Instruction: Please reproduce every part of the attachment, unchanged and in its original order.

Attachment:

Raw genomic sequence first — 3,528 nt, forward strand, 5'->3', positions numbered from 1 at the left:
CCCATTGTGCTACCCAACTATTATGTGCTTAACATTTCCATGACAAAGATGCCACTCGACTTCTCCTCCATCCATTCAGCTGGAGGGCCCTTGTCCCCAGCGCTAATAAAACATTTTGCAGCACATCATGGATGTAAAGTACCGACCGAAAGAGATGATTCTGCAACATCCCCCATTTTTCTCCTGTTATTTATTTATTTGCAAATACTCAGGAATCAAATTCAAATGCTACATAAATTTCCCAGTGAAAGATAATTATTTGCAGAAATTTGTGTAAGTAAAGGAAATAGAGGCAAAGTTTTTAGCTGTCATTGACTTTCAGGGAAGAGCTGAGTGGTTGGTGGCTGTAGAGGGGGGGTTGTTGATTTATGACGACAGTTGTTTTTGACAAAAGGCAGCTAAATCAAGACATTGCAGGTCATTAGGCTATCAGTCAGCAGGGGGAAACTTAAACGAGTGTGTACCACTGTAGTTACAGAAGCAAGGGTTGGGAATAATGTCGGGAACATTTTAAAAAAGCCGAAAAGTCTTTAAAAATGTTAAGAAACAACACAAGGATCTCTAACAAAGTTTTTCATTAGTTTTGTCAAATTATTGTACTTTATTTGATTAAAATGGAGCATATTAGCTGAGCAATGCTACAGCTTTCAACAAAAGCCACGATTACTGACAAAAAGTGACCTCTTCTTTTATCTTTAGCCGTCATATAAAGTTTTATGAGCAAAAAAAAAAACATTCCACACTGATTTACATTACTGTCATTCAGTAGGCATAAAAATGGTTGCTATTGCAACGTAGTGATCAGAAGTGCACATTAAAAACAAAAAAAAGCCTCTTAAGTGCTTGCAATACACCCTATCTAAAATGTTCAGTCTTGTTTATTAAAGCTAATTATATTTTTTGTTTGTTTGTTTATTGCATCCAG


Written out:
Raw genomic sequence first — 3,528 nt, forward strand, 5'->3', positions numbered from 1 at the left:
CCCATTGTGCTACCCAACTATTATGTGCTTAACATTTCCATGACAAAGATGCCACTCGACTTCTCCTCCATCCATTCAGCTGGAGGGCCCTTGTCCCCAGCGCTAATAAAACATTTTGCAGCACATCATGGATGTAAAGTACCGACCGAAAGAGATGATTCTGCAACATCCCCCATTTTTCTCCTGTTATTTATTTATTTGCAAATACTCAGGAATCAAATTCAAATGCTACATAAATTTCCCAGTGAAAGATAATTATTTGCAGAAATTTGTGTAAGTAAAGGAAATAGAGGCAAAGTTTTTAGCTGTCATTGACTTTCAGGGAAGAGCTGAGTGGTTGGTGGCTGTAGAGGGGGGGTTGTTGATTTATGACGACAGTTGTTTTTGACAAAAGGCAGCTAAATCAAGACATTGCAGGTCATTAGGCTATCAGTCAGCAGGGGGAAACTTAAACGAGTGTGTACCACTGTAGTTACAGAAGCAAGGGTTGGGAATAATGTCGGGAACATTTTAAAAAAGCCGAAAAGTCTTTAAAAATGTTAAGAAACAACACAAGGATCTCTAACAAAGTTTTTCATTAGTTTTGTCAAATTATTGTACTTTATTTGATTAAAATGGAGCATATTAGCTGAGCAATGCTACAGCTTTCAACAAAAGCCACGATTACTGACAAAAAGTGACCTCTTCTTTTATCTTTAGCCGTCATATAAAGTTTTATGAGCAAAAAAAAAAACATTCCACACTGATTTACATTACTGTCATTCAGTAGGCATAAAAATGGTTGCTATTGCAACGTAGTGATCAGAAGTGCACATTAAAAACAAAAAAAAGCCTCTTAAGTGCTTGCAATACACCCTATCTAAAATGTTCAGTCTTGTTTATTAAAGCTAATTATATTTTTTGTTTGTTTGTTTATTGCATCCAG